After Achan's transgression of taking the accursed thing God apportions the blame in plural form to the israelites.

Joshua 7: KJV

10 And the LORD said unto Joshua, Get thee up; wherefore liest thou thus upon thy face? 11 Israel hath sinned, and they have also transgressed my covenant which I commanded them: for they have even taken of the accursed thing, and have also stolen, and dissembled also, and they have put it even among their own stuff. 12 Therefore the children of Israel could not stand before their enemies, but turned their backs before their enemies, because they were accursed: neither will I be with you any more, except ye destroy the accursed from among you.

Could it be some of the Israelites knew what Achan had done yet had not disclosed this information. God says they had "dissembled"/"lied" about it which seems to imply that they knew about this incident.

Could some of the Isrealites have known about this incident?

No, I do not believe the bible is alluding to duplicity on part of others in Israel in verse 11. I believe the context of verse 1 helps to clarify.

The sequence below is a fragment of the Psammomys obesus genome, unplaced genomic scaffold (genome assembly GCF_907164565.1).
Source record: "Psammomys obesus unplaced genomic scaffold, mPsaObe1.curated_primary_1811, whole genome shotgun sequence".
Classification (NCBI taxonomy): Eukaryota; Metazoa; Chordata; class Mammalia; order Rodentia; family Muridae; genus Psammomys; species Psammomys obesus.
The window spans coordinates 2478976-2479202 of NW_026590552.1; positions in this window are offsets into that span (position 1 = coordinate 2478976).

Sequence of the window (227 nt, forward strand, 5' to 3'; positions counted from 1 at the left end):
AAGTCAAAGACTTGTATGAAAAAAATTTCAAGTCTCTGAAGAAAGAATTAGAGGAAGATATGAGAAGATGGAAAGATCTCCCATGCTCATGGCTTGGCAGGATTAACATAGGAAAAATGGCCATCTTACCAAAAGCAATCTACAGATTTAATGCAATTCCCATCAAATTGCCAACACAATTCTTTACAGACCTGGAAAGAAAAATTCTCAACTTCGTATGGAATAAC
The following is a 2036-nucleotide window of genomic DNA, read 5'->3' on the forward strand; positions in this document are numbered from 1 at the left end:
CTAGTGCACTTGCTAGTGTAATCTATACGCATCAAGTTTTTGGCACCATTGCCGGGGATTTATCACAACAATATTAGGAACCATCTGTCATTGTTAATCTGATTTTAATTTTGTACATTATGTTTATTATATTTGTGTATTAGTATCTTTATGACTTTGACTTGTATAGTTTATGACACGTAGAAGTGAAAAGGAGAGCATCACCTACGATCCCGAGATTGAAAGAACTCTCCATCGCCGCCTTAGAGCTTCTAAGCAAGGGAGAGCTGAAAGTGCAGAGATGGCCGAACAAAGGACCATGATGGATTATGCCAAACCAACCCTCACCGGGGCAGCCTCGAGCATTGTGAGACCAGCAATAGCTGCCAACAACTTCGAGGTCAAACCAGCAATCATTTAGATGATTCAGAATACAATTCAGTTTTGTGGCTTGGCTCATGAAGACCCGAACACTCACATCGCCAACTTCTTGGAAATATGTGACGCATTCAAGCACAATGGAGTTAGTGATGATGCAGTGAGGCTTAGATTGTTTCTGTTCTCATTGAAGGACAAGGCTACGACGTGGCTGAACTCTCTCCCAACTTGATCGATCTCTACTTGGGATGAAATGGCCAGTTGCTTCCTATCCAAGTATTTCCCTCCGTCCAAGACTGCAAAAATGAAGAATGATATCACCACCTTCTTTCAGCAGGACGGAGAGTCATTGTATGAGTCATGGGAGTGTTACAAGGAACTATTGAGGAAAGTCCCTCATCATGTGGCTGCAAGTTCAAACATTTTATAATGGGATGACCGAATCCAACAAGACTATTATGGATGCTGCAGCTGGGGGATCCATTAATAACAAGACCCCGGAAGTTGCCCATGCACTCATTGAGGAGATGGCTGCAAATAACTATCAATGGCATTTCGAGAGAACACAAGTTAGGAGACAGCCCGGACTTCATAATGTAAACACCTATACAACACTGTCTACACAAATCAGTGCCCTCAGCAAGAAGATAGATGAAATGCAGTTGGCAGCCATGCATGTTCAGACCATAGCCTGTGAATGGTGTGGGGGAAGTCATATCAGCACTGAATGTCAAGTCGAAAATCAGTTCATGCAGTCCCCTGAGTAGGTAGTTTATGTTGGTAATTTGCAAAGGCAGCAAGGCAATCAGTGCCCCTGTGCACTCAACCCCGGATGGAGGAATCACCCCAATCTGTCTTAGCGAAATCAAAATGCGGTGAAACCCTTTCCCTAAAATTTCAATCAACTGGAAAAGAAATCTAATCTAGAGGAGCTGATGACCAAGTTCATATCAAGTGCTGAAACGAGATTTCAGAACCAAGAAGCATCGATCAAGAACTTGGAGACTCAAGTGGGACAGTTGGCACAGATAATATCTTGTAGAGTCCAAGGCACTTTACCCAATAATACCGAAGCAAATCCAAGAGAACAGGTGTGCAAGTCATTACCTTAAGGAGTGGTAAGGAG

Joshua 7:1 (KJV)

But the children of Israel committed a trespass in the accursed thing: for Achan, the son of Carmi, the son of Zabdi, the son of Zerah, of the tribe of Judah, took of the accursed thing: and the anger of the Lord was kindled against the children of Israel.

The verse starts by saying that "the children of Israel" committed a trespass in the accured thing but then defines what that means. The verse defines that one person (Achan) took of the accursed thing. The verse then says that the anger of the Lord was kindled against the children of Israel. So, verse one states that the offense was with the action of one person, however, the Lord was holding the nation responsible.

When we get down to verse 11 and see the usage of the plural "they", we understand that this is a reference from verse 1 where God is holding the nation responsible even when the sin (including lying) was the action of just one person.

In addition, in verse 1, the singular noun "a trespass" supports the idea that there was one offense, not multiple.

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